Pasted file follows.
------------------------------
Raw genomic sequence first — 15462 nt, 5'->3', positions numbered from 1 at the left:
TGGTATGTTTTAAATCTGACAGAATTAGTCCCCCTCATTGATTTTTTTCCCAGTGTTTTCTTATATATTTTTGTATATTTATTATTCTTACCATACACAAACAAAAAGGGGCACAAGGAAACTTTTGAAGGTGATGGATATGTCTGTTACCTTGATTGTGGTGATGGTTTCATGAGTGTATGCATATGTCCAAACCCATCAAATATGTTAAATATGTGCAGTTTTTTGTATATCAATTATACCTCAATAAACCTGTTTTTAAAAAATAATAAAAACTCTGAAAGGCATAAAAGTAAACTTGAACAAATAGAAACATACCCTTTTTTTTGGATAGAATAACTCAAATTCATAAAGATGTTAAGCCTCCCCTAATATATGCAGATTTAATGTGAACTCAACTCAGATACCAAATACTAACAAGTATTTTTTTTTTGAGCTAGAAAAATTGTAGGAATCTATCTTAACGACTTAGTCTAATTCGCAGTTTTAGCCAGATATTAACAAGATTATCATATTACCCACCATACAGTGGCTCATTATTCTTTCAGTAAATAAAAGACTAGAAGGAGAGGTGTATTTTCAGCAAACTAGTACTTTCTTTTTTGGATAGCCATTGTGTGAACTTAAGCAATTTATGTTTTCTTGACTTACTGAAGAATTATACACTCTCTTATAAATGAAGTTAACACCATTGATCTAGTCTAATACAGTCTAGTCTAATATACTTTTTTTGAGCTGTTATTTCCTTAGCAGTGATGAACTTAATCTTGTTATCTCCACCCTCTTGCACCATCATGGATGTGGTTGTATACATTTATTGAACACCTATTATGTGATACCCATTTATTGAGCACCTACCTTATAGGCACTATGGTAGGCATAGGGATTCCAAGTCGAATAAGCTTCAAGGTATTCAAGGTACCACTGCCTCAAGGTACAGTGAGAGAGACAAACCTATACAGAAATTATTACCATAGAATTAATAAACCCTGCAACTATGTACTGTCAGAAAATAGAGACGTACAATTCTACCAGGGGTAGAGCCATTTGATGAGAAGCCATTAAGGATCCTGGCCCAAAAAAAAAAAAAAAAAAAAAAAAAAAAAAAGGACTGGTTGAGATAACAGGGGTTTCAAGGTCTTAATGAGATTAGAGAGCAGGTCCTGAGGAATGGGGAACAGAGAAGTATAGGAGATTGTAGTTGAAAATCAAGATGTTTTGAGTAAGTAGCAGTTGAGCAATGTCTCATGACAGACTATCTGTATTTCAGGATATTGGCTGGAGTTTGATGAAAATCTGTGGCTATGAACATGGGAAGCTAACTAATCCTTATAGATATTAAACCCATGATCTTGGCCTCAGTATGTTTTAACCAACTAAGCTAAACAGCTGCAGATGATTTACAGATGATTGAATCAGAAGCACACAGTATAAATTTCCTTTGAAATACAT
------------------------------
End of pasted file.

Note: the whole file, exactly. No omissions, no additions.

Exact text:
Raw genomic sequence first — 15462 nt, 5'->3', positions numbered from 1 at the left:
TGGTATGTTTTAAATCTGACAGAATTAGTCCCCCTCATTGATTTTTTTCCCAGTGTTTTCTTATATATTTTTGTATATTTATTATTCTTACCATACACAAACAAAAAGGGGCACAAGGAAACTTTTGAAGGTGATGGATATGTCTGTTACCTTGATTGTGGTGATGGTTTCATGAGTGTATGCATATGTCCAAACCCATCAAATATGTTAAATATGTGCAGTTTTTTGTATATCAATTATACCTCAATAAACCTGTTTTTAAAAAATAATAAAAACTCTGAAAGGCATAAAAGTAAACTTGAACAAATAGAAACATACCCTTTTTTTTGGATAGAATAACTCAAATTCATAAAGATGTTAAGCCTCCCCTAATATATGCAGATTTAATGTGAACTCAACTCAGATACCAAATACTAACAAGTATTTTTTTTTTGAGCTAGAAAAATTGTAGGAATCTATCTTAACGACTTAGTCTAATTCGCAGTTTTAGCCAGATATTAACAAGATTATCATATTACCCACCATACAGTGGCTCATTATTCTTTCAGTAAATAAAAGACTAGAAGGAGAGGTGTATTTTCAGCAAACTAGTACTTTCTTTTTTGGATAGCCATTGTGTGAACTTAAGCAATTTATGTTTTCTTGACTTACTGAAGAATTATACACTCTCTTATAAATGAAGTTAACACCATTGATCTAGTCTAATACAGTCTAGTCTAATATACTTTTTTTGAGCTGTTATTTCCTTAGCAGTGATGAACTTAATCTTGTTATCTCCACCCTCTTGCACCATCATGGATGTGGTTGTATACATTTATTGAACACCTATTATGTGATACCCATTTATTGAGCACCTACCTTATAGGCACTATGGTAGGCATAGGGATTCCAAGTCGAATAAGCTTCAAGGTATTCAAGGTACCACTGCCTCAAGGTACAGTGAGAGAGACAAACCTATACAGAAATTATTACCATAGAATTAATAAACCCTGCAACTATGTACTGTCAGAAAATAGAGACGTACAATTCTACCAGGGGTAGAGCCATTTGATGAGAAGCCATTAAGGATCCTGGCCCAAAAAAAAAAAAAAAAAAAAAAAAAAAAAAAGGACTGGTTGAGATAACAGGGGTTTCAAGGTCTTAATGAGATTAGAGAGCAGGTCCTGAGGAATGGGGAACAGAGAAGTATAGGAGATTGTAGTTGAAAATCAAGATGTTTTGAGTAAGTAGCAGTTGAGCAATGTCTCATGACAGACTATCTGTATTTCAGGATATTGGCTGGAGTTTGATGAAAATCTGTGGCTATGAACATGGGAAGCTAACTAATCCTTATAGATATTAAACCCATGATCTTGGCCTCAGTATGTTTTAACCAACTAAGCTAAACAGCTGCAGATGATTTACAGATGATTGAATCAGAAGCACACAGTATAAATTTCCTTTGAAATACAT